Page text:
[3] Internal Revenue Manual 13.1.2 

[4] American Recovery and Reinvestment Act of 2009, Pub. L. No. 111–5, 123 Stat. 115, 

[5] Taxpayer First Act, Pub. L. No. 116–25, 113 Stat. 981,

[6] Coronavirus Aid, Relief, and Economic Security Act, Pub. L. No. 116–136, 134 Stat. 281,

[7] Andrew Lautz, “IRS Funding Reallocation Could Improve Taxpayer Service, Modernization Efforts,” March 31, 2023, National Taxpayers Union Foundation,

[8] IRS, “Internal Revenue Service Inflation Reduction Act Strategic Operating Plan,” 2023, 

[9] IRS, “IRA Strategic Operating Plan Annual Update,” 2024, 

[10] IRS, IRA Strategic Operating Plan Annual Update Supplemental,” 2024, 

[11] Taxpayer Advocate Service, “National Taxpayer Advocate delivers Annual Report to Congress; focuses on taxpayer impact of paper processing delays,” January 10, 2023 

[12] IRS, “IRS seeking applications for TCE and VITA grants; organizations provide free tax return help for seniors, underserved,” April 28, 2023, 

[13]IRS, “2023 IRS Data Book,” April 2024,

[14] Id.

[15] Id., page 7.

[16]Taxpayer Advocate Service, “Lifecycle of a Tax Return,” Last Updated: February 8, 2024,   

[17] GAO, “2023 TAX FILING: IRS Improved Customer Service, but Could Further Improve Processing and Evaluate Expedited Hiring,” January 2024, 

[18]IRS, “IRS identity theft victim assistance: How it works,” Updated May 1, 2024 

[19] National Taxpayer Advocate, “The Most Serious Problems Encountered by Taxpayers,” 2023 

[20] Id., page 79.

[21] Id., page 80.

[22] Id, page 81.

[23] Id, page 82.

[24] U.S. Department of the Treasury, “Remarks by Secretary of the Treasury Janet L. Yellen at the IRS facility in New Carrollton, Maryland,” September 15, 2022 

[25]Taxpayer Advocate Service, “National Taxpayer Advocate delivers Annual Report to Congress; focuses on taxpayer impact of paper processing delays,” January 10, 2023 

[26]  National Taxpayer Advocate, “The Most Serious Problems Encountered by Taxpayers,” 2023; Government Accountability Office, “2023 Tax Filing: IRS Improved Customer Service, but Could Further Improve Processing and Evaluate Expedited Hiring” at 25, Jan. 2024,

[27] National Taxpayer Advocate, “Objectives Report to Congress, Fiscal Year 2024,” page 12, 2024

[28] National Taxpayer Advocate, “The Most Serious Problems Encountered by Taxpayers,” 2023 

[29] TIGTA, “Actions Are Needed to Improve the Quality  of Customer Service in Telephone Operations,” November 6, 2023 

[30] Waggoner, Martha, Tax pros give mixed reviews to wait times, service on PPS line,” Journal of Accountancy, August 25, 2023, 

[31]   TIGTA, “Actions Are Needed to Improve the Quality  of Customer Service in Telephone Operations,” November 6, 2023

[32] TIGTA, “Actions Need to Be Taken to Address Inaccurate Internet Search Engine Taxpayer Assistance Center Location Information Which Poses a Threat to Employee Safety,” February 26, 2024,

[33]   TIGTA, “Actions Are Needed to Improve the Quality  of Customer Service in Telephone Operations,” November 6, 2023

[34]  Taxpayer Advocate Service, “A Review of Online Accounts and Web Services Offered by U.S. State and Foreign Country Taxing,” 2022

[35] Taxpayer Advocate Service, “A Review of Online Accounts and Web Services Offered by U.S. State and Foreign Country Taxing,” 2022 

[36] National Taxpayer Advocate, “ – How Usable Is It? (Part One),” August 9, 2022,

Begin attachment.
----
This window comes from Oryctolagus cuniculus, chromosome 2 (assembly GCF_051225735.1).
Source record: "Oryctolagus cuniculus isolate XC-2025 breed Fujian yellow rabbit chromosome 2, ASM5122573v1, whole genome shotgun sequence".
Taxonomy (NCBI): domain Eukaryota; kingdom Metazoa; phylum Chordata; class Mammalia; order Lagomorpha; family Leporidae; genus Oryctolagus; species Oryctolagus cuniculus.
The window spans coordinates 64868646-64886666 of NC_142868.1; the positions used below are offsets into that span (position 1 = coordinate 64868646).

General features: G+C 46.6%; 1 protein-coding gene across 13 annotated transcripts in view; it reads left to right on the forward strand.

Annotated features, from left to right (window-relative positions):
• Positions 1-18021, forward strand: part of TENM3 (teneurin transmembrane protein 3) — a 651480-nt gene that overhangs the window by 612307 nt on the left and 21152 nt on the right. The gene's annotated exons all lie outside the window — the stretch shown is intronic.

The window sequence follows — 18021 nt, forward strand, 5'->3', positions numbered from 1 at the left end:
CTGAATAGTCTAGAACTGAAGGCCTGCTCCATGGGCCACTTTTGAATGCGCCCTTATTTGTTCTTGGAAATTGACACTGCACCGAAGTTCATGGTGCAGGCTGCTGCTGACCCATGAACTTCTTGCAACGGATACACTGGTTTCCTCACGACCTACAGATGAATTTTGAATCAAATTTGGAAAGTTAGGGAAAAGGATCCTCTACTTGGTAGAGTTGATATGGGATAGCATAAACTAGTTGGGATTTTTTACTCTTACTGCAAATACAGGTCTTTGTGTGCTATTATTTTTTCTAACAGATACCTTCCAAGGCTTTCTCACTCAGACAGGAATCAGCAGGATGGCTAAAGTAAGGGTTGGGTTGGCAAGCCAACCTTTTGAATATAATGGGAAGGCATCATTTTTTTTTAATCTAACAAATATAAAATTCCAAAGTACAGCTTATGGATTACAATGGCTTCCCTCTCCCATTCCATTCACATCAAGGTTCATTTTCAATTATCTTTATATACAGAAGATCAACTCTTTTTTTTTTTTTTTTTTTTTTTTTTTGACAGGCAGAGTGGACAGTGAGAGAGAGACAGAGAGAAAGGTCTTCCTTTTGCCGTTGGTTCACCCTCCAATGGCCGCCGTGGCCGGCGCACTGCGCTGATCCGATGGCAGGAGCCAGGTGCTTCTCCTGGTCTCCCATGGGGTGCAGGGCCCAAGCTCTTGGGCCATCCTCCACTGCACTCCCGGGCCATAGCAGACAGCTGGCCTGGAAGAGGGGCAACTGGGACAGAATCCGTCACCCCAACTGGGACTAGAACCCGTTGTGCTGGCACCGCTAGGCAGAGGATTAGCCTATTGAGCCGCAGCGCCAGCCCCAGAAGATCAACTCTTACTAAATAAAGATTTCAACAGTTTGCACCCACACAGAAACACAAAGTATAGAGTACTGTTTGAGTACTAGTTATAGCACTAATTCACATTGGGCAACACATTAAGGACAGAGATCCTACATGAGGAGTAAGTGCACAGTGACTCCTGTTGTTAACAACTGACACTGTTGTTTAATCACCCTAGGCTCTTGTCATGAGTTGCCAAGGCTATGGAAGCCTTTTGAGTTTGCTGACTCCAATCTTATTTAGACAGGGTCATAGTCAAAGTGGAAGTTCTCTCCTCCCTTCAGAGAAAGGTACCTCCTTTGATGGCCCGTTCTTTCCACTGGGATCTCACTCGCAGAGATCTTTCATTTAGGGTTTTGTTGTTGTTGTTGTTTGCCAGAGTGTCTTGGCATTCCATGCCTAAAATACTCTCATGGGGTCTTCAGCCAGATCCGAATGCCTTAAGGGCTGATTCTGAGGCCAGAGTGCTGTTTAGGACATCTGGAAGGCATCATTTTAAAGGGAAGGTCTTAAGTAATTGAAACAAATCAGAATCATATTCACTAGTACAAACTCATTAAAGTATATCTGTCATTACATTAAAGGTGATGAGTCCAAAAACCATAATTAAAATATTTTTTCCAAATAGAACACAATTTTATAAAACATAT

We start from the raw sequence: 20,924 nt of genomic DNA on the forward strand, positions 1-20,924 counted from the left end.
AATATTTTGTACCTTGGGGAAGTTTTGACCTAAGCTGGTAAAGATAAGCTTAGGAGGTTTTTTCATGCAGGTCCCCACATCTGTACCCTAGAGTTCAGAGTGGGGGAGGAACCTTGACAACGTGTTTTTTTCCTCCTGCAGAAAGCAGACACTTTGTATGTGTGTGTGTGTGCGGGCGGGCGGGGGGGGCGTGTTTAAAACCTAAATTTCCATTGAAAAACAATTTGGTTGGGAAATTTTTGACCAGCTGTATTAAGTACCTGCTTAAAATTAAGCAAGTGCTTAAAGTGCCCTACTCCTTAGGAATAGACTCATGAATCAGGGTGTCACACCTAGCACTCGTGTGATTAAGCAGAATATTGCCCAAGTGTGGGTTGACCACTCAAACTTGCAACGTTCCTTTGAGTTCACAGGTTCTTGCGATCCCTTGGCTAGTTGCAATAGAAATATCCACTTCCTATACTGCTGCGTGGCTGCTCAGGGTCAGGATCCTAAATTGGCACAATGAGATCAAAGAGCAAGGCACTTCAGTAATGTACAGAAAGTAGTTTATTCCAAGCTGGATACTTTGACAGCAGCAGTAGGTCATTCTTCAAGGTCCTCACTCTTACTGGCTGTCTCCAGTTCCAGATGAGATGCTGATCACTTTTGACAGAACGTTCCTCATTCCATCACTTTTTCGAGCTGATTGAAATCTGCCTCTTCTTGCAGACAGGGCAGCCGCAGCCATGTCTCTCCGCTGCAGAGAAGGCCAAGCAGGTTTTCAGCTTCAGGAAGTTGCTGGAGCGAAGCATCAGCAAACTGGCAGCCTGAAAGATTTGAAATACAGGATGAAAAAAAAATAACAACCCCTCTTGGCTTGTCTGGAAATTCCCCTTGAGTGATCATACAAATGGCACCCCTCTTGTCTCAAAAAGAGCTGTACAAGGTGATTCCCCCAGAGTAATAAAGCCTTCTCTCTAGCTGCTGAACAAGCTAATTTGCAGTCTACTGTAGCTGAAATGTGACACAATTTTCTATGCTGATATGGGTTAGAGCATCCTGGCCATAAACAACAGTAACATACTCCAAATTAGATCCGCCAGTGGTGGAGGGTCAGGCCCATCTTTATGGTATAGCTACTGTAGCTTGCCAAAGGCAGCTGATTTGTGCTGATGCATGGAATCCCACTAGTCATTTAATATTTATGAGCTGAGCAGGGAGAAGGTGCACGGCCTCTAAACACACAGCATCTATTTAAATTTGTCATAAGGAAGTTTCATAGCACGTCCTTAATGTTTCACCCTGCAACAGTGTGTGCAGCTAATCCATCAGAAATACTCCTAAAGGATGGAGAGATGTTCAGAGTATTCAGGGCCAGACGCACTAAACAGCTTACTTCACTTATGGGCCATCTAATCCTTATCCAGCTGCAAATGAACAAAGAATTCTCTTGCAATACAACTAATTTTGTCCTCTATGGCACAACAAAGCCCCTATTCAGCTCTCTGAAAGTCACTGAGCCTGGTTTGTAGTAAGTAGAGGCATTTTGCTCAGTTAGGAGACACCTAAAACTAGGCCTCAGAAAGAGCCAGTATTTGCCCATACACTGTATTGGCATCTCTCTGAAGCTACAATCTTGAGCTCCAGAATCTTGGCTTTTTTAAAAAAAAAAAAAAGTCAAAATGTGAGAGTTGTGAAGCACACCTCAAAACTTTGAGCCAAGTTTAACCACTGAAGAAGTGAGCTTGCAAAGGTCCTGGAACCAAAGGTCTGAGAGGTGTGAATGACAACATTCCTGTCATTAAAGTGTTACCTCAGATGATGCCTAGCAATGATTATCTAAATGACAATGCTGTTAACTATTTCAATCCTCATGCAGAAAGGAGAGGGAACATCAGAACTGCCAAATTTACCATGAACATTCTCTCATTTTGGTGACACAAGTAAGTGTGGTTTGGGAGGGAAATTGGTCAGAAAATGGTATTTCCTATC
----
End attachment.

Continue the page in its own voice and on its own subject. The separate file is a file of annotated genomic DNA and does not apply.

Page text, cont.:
[37]  IRS, “The Tax Gap,” 2023

[39] National Taxpayer Advocate, “ – How Usable Is It? (Part Two),” August 11, 2022, 

[40] U.S. Department of the Treasury, “Filing Season 2024 Report Card: IRS Builds On 2023 Progress, Delivers World Class Customer Service Thanks to Inflation Reduction Act,” April 15, 2024 

[41] IRS, “Direct File Pilot,” Updated April 24, 2024 

[42] IRS, “IRS achieves key Paperless Processing Initiative goal, outlines improvements for filing season 2024,” November 25, 2023 

[43] IRS, Direct File pilot officially closes after more than 140,000 taxpayers successfully use direct e-filing system in 12 states, including integration with 4 state tax systems,” April 26, 2024 

[44] U.S. Government Accountability Office, “IRS Direct File:

Actions Needed during Pilot to Improve Information on Costs and Benefits,” April 9, 2024 

[45] NTUF, “Government Watchdog Finds IRS Has Not Properly Estimated Cost of Direct File,” April 19, 2024 

[46] IRS, “IRS Direct File Pilot Program Filing Season 2024 After Action Report,” May 3, 2024, .

[47] U.S. Department of the Treasury, IRS Launches Paperless Processing Initiative,” August 2, 2023 

[48] IRS, “IRS achieves key Paperless Processing Initiative goal, outlines improvements for filing season 2024,” November 25, 2023 

[49] IRS, “IRS achieves key Paperless Processing Initiative goal, outlines improvements for filing season 2024,” November 25, 2023 

[50] Id.

[51] U.S. Department of the Treasury, “Filing Season 2024 Report Card: IRS Builds On 2023 Progress, Delivers World Class Customer Service Thanks to Inflation Reduction Act,” April 15, 2024 

[52] Id.

[53] Taxpayer Advocate Service, “Measuring the Taxpayer Experience – External Evaluations Show the IRS is Failing to Provide the Quality of Customer Service Expected by Taxpayers (Part 2 of 2),” October 3, 2008 

[54] Eric Egan, “With Customer Satisfaction at a New Low, Federal Agencies Still Fail to Measure It Well or Provide Enough Digital Services,” ITIF, October 24, 2022, 

[55] TIGTA, “Actions Need to Be Taken to Ensure the Success of the Lifting Communities Up Initiative in Expanding Services and Assistance to Taxpayers in Underserved Populations,” May 1, 2024,